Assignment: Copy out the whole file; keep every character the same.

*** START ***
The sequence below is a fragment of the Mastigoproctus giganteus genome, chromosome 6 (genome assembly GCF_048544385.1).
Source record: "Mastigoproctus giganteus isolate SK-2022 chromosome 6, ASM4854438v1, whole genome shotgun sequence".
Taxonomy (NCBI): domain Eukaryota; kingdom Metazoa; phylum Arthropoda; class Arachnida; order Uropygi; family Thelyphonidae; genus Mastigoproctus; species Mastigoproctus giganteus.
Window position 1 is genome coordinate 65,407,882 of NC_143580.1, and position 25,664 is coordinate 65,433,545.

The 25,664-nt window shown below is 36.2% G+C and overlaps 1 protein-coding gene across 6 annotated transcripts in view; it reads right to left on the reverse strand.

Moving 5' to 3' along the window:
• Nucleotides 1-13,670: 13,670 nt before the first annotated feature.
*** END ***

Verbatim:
The sequence below is a fragment of the Mastigoproctus giganteus genome, chromosome 6 (genome assembly GCF_048544385.1).
Source record: "Mastigoproctus giganteus isolate SK-2022 chromosome 6, ASM4854438v1, whole genome shotgun sequence".
Taxonomy (NCBI): domain Eukaryota; kingdom Metazoa; phylum Arthropoda; class Arachnida; order Uropygi; family Thelyphonidae; genus Mastigoproctus; species Mastigoproctus giganteus.
Window position 1 is genome coordinate 65,407,882 of NC_143580.1, and position 25,664 is coordinate 65,433,545.

The 25,664-nt window shown below is 36.2% G+C and overlaps 1 protein-coding gene across 6 annotated transcripts in view; it reads right to left on the reverse strand.

Moving 5' to 3' along the window:
• Nucleotides 1-13,670: 13,670 nt before the first annotated feature.